Chagos Islands sovereignty case - the end of the end of British colonial rule in Africa?
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The four-day public hearing at the International Court of Justice in The Hague ended on Thursday, as the 15-judge panel will deliberate whether Mauritius, a former British colony, should have sovereignty over the Chagos Islands in the Indian Ocean, or whether it should continue to be under British rule.
“If the court rules that it has an obligation to return it [the archipelago] to Mauritius, it would be the end of British colonial rule in Africa - it would be the end of the end,” Dapo Akande, professor of public international law at Oxford University, told RFI. He spoke in court on Thursday on behalf of the Zambian government.
Twenty-two countries and the African Union spoke at the ICJ on the issue of sovereignty over the remote 65-island archipelago.
This wrangling for a group of islands that are now almost entirely uninhabited has a complicated past.
As part of a deal in 1965, Mauritius gave the Chagos Islands to the UK. “British officials essentially told representatives for Mauritian independence that they had a simple choice - either you give up the Chagos Islands and get independence, or no independence,” said David Vine, anthropology professor at American University in Washington DC, and author of the book, “Island of Shame: The Secret History of the US Military Base on Diego Garcia”.
The UN General Assembly passed a resolution in 1965, calling on the UK not to dismember Mauritius territory before its independence in 1968.
But unknown to Mauritius officials at the time was that the UK had earmarked the islands for other purposes, said Vine.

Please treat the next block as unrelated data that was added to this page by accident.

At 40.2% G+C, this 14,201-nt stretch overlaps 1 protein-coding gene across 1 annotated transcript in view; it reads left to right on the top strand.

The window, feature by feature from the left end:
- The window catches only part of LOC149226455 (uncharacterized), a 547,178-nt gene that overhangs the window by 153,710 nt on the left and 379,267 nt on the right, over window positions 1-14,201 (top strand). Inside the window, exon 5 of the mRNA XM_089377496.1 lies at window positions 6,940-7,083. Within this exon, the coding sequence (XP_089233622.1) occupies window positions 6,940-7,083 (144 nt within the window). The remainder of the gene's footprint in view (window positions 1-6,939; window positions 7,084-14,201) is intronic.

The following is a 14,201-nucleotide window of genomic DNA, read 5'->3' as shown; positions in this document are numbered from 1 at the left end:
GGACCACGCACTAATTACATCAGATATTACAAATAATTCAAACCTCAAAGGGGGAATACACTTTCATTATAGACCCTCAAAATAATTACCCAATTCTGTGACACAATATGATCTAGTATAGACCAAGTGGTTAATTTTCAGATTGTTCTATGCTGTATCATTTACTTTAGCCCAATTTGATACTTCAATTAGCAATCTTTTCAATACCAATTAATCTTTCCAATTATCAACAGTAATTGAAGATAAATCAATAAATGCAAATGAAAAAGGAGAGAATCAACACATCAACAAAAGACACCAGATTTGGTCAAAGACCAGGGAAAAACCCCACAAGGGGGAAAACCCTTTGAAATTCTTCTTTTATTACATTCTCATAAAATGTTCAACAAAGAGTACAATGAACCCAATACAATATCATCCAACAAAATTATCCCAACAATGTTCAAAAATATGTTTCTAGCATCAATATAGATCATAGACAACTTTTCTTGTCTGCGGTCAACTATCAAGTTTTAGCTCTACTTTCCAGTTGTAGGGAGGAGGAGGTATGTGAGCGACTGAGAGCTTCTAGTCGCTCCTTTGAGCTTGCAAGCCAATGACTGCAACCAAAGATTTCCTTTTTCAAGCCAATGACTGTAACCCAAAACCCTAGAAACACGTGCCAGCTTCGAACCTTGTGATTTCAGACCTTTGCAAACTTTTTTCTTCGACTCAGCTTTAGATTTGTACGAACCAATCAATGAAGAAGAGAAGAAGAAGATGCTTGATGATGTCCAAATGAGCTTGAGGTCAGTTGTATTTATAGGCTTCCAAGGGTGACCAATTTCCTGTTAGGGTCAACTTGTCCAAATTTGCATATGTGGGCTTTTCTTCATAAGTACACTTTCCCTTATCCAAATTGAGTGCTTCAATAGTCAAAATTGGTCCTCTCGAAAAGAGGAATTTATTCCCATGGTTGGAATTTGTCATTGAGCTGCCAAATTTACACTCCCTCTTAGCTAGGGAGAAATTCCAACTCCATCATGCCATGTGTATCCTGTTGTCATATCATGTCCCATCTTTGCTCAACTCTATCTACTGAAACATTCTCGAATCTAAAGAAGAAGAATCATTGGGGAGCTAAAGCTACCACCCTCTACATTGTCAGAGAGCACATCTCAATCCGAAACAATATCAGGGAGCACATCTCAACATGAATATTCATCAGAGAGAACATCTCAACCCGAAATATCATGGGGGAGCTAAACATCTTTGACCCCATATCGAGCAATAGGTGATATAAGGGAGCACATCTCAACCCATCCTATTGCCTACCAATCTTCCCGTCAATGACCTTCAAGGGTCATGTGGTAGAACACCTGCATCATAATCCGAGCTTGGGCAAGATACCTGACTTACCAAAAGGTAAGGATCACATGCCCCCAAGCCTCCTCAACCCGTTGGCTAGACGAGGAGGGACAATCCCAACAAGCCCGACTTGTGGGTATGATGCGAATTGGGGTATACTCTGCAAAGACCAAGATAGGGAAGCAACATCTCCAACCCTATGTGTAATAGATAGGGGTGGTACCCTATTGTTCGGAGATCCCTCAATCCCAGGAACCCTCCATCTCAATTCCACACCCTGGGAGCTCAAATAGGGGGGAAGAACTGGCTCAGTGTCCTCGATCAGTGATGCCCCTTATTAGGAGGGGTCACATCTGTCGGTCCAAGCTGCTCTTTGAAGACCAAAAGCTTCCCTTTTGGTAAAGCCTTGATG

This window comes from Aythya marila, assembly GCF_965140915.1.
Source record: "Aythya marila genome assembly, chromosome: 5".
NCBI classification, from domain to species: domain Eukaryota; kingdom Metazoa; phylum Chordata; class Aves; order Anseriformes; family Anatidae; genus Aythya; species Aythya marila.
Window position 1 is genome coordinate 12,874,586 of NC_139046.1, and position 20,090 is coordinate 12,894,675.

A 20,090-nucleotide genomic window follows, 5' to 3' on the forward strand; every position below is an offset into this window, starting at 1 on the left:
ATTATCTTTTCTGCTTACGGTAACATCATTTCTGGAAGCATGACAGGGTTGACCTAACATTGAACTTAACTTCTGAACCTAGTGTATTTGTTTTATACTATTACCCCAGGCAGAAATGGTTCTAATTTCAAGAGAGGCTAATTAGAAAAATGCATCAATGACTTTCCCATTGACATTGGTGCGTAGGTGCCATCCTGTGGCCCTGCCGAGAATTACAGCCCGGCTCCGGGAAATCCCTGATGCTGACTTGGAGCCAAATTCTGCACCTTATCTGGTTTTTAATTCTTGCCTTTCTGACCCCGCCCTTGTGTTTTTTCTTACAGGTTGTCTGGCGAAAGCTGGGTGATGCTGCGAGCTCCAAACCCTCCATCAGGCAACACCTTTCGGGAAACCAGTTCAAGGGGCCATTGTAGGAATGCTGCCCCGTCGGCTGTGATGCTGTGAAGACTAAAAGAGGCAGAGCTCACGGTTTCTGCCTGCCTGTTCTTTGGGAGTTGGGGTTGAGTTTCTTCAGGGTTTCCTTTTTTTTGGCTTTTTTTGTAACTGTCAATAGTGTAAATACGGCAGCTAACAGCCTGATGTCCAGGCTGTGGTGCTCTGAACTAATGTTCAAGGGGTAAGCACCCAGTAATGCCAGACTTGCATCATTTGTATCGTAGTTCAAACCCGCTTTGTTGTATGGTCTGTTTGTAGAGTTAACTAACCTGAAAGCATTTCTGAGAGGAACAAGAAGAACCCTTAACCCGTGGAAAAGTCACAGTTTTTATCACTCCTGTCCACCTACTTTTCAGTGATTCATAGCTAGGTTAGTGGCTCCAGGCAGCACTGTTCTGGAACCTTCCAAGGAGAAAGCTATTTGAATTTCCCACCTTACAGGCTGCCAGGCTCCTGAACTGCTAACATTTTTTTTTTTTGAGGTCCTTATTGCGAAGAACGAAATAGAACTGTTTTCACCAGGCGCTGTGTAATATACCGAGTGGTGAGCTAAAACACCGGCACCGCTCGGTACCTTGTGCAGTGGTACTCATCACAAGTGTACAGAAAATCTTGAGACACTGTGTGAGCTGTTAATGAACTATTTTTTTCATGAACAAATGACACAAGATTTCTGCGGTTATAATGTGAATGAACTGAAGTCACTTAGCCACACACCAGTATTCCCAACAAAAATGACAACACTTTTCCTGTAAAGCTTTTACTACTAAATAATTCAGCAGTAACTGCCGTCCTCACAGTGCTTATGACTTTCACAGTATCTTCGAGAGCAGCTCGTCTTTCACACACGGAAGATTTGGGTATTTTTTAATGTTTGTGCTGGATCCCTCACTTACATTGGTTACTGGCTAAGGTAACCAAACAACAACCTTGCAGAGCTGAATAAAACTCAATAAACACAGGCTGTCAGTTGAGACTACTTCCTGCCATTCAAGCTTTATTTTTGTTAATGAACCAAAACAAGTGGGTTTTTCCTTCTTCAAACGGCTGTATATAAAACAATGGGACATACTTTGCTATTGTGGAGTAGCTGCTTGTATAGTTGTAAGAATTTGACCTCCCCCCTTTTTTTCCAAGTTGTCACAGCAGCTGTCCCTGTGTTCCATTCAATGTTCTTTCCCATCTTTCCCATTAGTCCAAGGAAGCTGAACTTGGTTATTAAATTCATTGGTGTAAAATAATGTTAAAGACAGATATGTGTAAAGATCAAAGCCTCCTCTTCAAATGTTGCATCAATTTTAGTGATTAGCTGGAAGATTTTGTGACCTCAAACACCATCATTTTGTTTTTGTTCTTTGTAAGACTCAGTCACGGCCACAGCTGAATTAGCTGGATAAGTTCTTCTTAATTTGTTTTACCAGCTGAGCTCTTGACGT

“The United States wanted to build a military base in the Indian Ocean and they struck a secret deal with Britain to gain access to Diego Garcia in exchange for a 14-million-dollar payment,” said Vine. “In addition to getting access to the island, British officials agreed to get rid of the entire local, indigenous people, the Chagossians,” he added.
The US military base on Diego Garcia is still operational. US State Department legal advisor Jennifer Newstead told the court earlier this week that it is overstepping its role, because this is a bilateral territorial dispute between the UK and Mauritius.
The public hearing at the International Court of Justice, the UN’s highest court, is a non-binding advisory legal opinion, but is widely respected. It will aid the judges in deciding whether they will make an advisory opinion on the sovereignty of the Chagos Islands. The case hinges on whether the court issues an opinion – it could decide that laws on decolonization were broken by the UK. If so, sovereignty over the island group could go to Mauritius.
“This feels like an episode of dark, inconsistent history-- it hurts, to come in the 21st century before your honors, to contest a call by a colonizer, debating in the consent of the colonized, for keeping part of its territory, otherwise there would be no independence,” Namira Degm, legal counsel of the African Union and director of legal affairs, said at the public hearing.
Degm admonished the UK for using the concept of Mauritius’ free will in giving over the Chagos Islands during its quest for independence.
“A colonial power, speaking about the free will of the colonized at the time they were under its power - is history being re-written? It is equally astounding that for the last few days, we heard the colonizer and its allies defending colonization. It feels as if the Berlin conference has no end,” she added.
Chagossians are not part of the case
In the mix of this decolonization matter is the issue of the Chagossians. The remote archipelago of 65 islands in the middle of the Indian Ocean was home to some 2,000 Chagossians, descendants of former African slaves and Indian indentured servants, who settled around the 1700s, according to Vine.